By Essam Mohamed
Libya’s interim government on Wednesday (March 15th) approved a 2012 budget of 68.5 billion dinars (42 billion euros). The bulk of it will be allocated for salaries and subsidies, whereas the rest will go for reconstruction and development, government spokesman Nasser al-Manaa said.
The funds will let the government “put in motion plans and programmes developed by different ministers”, according to al-Manaa.
About 19 billion dinars will be used to pay government wages, whereas 15 billion will go for food and fuel subsidies.
“The government seeks to achieve decentralisation,” he said. “The presidential office will be launching its branch in the city of Benghazi within a few days. Another will be opened in Sabha so as to facilitate communication between the public and the government in those ministries and to limit the need to travel to the capital.”
The National Transitional Council (NTC) is also preparing to transfer some companies and government offices from the capital, the spokesman added.
The interim government met with rebel leaders on Wednesday, where former fighters agreed to hand over control of international airports in Tripoli and Misrata. The Ras Jedir border crossing with Tunisia and Ghadames with Algeria will also come under government control.
In another move to re-take control of the war-scarred country, the NTC took over seven prisons in different cities that can accommodate more than 23,000 inmates.
“The justice ministry hopes to integrate 6,000 rebels in the support unit of the judicial police so as to protect courts and prisons and enable the ministry to resume its work,” al-Manaa said.
At the end of this month, Libya will host a training course on transitional justice in co-operation with the United Nations. About 300 international experts and judges are set to participate.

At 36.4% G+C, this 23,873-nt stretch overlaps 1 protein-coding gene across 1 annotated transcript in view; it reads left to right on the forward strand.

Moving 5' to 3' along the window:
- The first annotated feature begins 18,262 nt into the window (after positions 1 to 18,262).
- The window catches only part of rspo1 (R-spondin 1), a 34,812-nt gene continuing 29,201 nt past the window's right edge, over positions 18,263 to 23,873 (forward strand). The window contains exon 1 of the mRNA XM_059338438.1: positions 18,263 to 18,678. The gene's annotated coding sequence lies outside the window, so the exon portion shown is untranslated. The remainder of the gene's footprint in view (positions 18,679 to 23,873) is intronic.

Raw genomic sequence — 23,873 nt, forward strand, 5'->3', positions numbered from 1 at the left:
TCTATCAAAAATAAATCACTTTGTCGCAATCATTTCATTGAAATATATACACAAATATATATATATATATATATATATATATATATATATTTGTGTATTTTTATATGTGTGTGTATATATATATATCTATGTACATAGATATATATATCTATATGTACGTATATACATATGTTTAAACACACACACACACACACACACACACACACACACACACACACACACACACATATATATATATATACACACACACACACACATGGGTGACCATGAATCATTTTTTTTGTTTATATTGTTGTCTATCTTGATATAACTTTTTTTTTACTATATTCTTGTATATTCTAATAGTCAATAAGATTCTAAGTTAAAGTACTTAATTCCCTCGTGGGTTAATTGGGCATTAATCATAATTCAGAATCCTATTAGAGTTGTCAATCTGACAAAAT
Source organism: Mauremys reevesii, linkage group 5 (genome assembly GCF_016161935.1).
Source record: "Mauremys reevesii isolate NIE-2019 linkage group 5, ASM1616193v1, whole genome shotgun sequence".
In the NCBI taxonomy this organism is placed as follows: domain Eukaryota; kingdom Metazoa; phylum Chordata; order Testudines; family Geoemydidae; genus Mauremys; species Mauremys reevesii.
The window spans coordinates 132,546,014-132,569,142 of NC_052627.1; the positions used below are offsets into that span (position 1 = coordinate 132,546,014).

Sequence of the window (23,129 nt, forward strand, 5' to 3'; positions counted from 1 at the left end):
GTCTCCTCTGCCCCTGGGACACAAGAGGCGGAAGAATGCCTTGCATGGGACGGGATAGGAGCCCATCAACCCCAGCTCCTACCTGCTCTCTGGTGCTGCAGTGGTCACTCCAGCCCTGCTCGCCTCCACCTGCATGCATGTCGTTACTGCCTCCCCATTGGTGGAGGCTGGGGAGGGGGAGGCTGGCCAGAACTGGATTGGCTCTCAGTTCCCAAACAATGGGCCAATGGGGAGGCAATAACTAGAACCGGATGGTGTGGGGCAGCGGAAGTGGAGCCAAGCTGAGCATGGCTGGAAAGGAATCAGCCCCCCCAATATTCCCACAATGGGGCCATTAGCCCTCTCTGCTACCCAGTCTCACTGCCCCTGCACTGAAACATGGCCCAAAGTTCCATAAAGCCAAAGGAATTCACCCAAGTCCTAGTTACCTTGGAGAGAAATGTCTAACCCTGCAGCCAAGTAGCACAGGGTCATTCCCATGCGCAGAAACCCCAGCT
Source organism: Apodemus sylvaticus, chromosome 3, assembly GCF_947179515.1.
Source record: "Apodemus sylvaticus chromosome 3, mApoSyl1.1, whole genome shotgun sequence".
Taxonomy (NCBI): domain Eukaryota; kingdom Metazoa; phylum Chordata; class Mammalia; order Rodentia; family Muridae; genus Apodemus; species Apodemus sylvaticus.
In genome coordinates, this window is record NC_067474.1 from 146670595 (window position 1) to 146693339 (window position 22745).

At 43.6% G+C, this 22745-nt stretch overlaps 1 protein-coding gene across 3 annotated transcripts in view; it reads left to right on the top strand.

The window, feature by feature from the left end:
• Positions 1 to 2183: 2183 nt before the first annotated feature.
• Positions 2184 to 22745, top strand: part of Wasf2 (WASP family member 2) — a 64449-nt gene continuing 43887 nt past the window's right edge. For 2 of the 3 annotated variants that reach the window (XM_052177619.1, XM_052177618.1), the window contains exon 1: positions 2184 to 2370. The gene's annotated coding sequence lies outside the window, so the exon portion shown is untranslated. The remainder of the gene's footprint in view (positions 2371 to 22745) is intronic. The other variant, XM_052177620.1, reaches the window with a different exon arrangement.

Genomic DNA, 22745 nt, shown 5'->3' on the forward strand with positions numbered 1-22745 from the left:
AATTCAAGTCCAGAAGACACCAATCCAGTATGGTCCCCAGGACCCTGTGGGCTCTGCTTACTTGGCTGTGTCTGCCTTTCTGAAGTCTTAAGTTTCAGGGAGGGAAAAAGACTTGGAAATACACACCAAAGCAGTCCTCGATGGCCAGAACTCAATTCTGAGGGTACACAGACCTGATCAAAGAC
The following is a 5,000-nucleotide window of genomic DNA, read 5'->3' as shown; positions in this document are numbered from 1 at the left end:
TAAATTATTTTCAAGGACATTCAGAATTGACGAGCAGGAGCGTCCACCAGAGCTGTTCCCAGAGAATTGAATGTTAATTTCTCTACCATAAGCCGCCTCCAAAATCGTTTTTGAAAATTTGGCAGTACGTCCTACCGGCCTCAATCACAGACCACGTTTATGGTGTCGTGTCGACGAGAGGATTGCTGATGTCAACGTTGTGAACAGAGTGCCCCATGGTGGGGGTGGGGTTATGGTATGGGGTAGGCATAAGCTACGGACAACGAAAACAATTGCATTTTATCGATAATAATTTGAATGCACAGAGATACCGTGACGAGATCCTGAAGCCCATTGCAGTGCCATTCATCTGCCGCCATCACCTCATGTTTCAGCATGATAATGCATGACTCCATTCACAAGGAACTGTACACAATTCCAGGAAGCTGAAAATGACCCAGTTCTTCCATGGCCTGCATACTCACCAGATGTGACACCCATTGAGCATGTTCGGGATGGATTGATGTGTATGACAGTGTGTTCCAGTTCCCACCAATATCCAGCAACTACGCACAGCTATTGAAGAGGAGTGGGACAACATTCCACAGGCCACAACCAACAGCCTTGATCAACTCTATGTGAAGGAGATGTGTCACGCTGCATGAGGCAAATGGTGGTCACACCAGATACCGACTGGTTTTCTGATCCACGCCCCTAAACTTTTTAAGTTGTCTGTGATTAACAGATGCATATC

Concerning federalism, al-Manaa reminded reporters that “no decision had been taken” and that decision-making only “takes place in state institutions and within the framework of the constitution”.
“We appreciate those who propose ideas, and respect the freedom of expression, provided that the decision remains up to the state institutions,” he said.
In terms of reconstruction work, he noted that 80% of the power grid restoration had been completed. Libya is now linked to an electrical connection network. The load for the city of Kufra was restored last week. Moreover, it was agreed to complete 6,500 residential units pending signing the contract, so as to proceed with the restoration of damaged and destroyed cities.
Al-Manaa denied rumours about a possible government reshuffle, saying that the country was “at a critical juncture” and the “NTC is monitoring the performance of the government”.
“We hope to be able to succeed in this supervision role,” he said in response to a question from Magharebia. “We need to stay away from rumours and focus on construction and development. Hopefully, everyone will assume responsibility and concerted effort would manage to bring about the development and stability.”
On the issue of migration, al-Manaa commented that his country was co-operating with “international institutions and discussing with the international community the problem of illegal immigration”.
“The agenda of the ministerial conference on border security, which was held recently in Tripoli, comprised operational co-operation meant to control and prevent illegal immigration,” he specified. “A dialogue was conducted with representatives of the European Union and the United Nations.”
Libyan Prime Minister Abdurrahim El Keib met with Algerian Interior Minister Dahou Ould Kablia at the March 9th-10th conference. Al-Manaa said he expected to see intensified visits between the two countries to combat issues of migration and security.
“We need to co-ordinate with Europe and neighbouring countries,” he said.